Taliban Peace Deal Could Help Kabul Defeat ISIS, but Kabul Must Make Concessions Too

The Afghan government could exploit a deal with the Taliban to end years of war as well as an insurgency at the hands of the Islamic State, an analyst has told Newsweek. However, he added, the Taliban's ultimate goal is to rid Afghanistan of foreign influence.

Anti-terrorism expert David Otto made the comment one day after Afghan President Ashraf Ghani offered to recognize the Taliban militant group as an official political group that could take part in elections. In return, the Taliban would have to recognize the Afghan government and respect the rule of law. The move is seen as way to pave the way towards negotiations that could bring to an end to 16 years of war in the country.

The Taliban, a Sunni fundamentalist movement, took control of Afghanistan in 1996, imposing a strict version of Islam and persecuting anyone who would not abide by their laws. Although Taliban rule ended following a U.S. invasion in 2001, its insurgents still control some areas of the country. In recent months, the group stepped up its violent activities and claimed responsibility for attacks that killed and injured hundreds of people.

The group, which called for direct negotiations with the U.S. but not Kabul itself, admitted it had received international pressure to engage in a dialogue. One Taliban official, speaking on condition of anonymity, told Reuters that Taliban leaders were studying Ghani's proposal.

Some analysts have suggested that a possible deal could help both parties fight a common enemy, the Islamic State, which established a foothold in Afghanistan in 2015.

Last year, ISIS reportedly seized a cave complex known as Tora Bora, in the Nangarhar Province, after week-long fighting against the Taliban. The group has claimed responsibility for deadly attacks across the country.

"Kabul wants to exploit the principle of a common enemy and isolate ISIS, believing that the Taliban is concerned about growing ISIS presence in Kandahar and Tora Bora, which affects their control of smuggling routes," Otto explained.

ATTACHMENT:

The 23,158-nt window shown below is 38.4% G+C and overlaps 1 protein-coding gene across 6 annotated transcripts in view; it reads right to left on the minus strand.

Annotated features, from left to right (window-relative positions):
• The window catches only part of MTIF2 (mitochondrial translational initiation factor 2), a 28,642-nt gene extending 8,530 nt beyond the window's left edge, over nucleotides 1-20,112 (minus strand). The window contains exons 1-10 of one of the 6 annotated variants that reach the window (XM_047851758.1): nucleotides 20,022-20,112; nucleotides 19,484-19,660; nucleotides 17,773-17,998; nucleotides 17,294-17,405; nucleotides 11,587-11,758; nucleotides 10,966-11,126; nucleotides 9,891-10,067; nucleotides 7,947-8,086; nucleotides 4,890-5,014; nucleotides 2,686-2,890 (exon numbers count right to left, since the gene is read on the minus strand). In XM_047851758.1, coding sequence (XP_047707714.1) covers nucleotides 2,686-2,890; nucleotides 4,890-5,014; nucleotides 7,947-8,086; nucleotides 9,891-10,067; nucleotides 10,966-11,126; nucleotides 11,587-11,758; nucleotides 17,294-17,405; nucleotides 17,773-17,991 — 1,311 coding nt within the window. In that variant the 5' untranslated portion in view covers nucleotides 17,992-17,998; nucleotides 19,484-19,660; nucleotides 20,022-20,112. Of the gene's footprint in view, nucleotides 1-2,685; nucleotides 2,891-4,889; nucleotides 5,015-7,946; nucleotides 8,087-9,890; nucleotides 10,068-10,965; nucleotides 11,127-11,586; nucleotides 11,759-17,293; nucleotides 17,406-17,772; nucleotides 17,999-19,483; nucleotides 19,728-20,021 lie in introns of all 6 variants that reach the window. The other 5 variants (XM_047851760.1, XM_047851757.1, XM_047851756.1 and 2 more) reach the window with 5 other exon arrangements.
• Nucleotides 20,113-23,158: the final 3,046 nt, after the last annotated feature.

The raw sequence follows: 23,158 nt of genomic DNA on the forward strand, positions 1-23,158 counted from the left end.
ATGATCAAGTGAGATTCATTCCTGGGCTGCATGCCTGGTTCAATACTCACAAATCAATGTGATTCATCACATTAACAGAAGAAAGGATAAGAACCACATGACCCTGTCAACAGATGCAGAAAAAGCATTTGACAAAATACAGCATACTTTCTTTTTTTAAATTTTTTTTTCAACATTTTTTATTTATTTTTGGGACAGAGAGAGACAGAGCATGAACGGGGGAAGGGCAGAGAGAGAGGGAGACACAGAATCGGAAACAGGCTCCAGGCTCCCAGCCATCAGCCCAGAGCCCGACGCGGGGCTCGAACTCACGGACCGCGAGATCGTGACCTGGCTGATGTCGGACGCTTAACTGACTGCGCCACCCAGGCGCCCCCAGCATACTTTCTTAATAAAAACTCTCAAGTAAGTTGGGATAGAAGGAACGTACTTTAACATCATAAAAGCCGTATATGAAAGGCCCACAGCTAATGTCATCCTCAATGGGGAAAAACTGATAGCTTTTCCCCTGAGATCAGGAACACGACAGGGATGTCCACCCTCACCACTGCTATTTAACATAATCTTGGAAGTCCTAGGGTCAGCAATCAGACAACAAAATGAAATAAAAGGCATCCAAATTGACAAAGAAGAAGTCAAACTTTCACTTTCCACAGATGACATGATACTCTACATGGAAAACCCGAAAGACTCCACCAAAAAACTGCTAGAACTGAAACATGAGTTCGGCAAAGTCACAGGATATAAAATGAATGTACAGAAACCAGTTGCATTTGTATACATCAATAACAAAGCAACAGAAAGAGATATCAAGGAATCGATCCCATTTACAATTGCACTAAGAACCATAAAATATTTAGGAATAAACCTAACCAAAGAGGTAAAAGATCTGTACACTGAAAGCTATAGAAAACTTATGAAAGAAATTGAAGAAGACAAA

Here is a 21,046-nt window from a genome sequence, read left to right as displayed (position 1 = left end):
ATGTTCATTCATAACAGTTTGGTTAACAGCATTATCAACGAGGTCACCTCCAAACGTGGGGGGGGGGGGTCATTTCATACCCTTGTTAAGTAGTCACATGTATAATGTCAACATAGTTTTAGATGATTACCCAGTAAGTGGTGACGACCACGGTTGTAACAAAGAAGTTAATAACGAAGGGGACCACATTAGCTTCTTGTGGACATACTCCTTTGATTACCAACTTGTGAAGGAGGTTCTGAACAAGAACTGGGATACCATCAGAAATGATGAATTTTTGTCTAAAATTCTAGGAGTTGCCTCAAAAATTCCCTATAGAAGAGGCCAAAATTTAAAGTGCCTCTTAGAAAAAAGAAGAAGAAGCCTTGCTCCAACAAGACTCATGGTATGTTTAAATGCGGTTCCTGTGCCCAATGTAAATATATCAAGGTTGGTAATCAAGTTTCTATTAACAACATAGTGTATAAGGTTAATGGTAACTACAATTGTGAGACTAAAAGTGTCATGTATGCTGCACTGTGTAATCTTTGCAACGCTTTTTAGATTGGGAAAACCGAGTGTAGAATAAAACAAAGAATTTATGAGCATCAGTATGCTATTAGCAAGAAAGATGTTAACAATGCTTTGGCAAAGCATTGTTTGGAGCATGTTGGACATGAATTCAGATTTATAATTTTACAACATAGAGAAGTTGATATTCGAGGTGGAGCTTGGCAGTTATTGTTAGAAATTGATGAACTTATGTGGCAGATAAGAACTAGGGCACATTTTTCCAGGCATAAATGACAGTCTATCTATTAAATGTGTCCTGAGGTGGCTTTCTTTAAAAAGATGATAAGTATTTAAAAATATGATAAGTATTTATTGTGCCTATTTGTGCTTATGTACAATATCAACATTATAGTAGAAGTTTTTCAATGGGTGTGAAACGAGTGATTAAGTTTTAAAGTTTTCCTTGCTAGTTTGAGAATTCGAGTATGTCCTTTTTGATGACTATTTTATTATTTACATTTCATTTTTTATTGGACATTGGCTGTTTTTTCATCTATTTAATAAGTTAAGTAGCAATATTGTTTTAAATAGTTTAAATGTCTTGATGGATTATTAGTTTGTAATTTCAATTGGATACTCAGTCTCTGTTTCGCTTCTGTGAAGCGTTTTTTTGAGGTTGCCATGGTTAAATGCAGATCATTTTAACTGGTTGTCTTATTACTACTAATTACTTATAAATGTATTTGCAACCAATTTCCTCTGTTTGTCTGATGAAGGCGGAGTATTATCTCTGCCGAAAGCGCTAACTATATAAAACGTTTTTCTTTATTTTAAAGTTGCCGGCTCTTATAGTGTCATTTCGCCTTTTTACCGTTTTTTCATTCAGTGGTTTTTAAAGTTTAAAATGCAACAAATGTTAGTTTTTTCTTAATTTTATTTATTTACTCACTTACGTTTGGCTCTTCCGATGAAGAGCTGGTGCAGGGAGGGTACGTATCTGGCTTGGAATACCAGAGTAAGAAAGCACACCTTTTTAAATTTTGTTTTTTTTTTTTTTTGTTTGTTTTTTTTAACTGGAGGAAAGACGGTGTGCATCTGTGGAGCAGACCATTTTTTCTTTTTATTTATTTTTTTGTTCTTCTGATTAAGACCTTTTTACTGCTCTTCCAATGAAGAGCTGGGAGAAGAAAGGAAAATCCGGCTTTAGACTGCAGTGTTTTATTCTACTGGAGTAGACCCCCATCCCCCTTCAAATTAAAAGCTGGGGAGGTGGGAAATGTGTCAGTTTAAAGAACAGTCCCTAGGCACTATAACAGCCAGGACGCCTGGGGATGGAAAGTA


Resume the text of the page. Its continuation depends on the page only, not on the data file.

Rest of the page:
"In the short term, ISIS is more of a danger to Kabul and to foreign powers than to the Taliban."

However, Otto added that the Taliban's ultimate goal is to get rid of foreign troops in the country. This could explain the group's decision to call for direct talks with the U.S., which has deployed thousands of troops in Afghanistan to help fight terrorism.

"The Taliban see themselves as a victim of U.S. imperialism. Even if a deal is struck, in the long term, the Taliban will not accept to share leadership with a unity government in Kabul that is supported and influenced by the U.S.," Otto explained.

Afghanistan
In this photograph taken on January 28, 2018 an Afghan National Army soldier fires an artillery shell during an ongoing anti-Taliban operation at Farah province. In february 2018, Afghan President Ashraf Ghani offered to recognize the Taliban as an official political group that could take part in elections. In return, the Taliban would have to recognize the Afghan government and respect the rule of law. HOSHANG HASHIMI/AFP/Getty Images

Both the U.S and the U.K., allied with Kabul, have refused to engage in direct talks with the Taliban and there are fears that possible negotiation would fail because of this stance.

However, Otto believes that including the Taliban in negotiations is the only way to bring stability in the country.

While the U.S. military has claimed that the Taliban has suffered major blows due to counter-terrorism operations, reports say the group still controls large parts of the country and is able to inflict several casualties on both civilians and the military.

"Fighting has not and will not eliminate the Taliban, the best alternative is to promote an effective dialogue that will reconsider the position of the Taliban for the interest of Afghanistan only," Otto said.

"It is a matter of when the Taliban is brought on the table and not if. This is an opportunity for the U.K and the U.S to stop spending millions, and for Kabul to reach an agreement from a local Afghan interest. Negotiations is one way of winning a long war that will not end otherwise."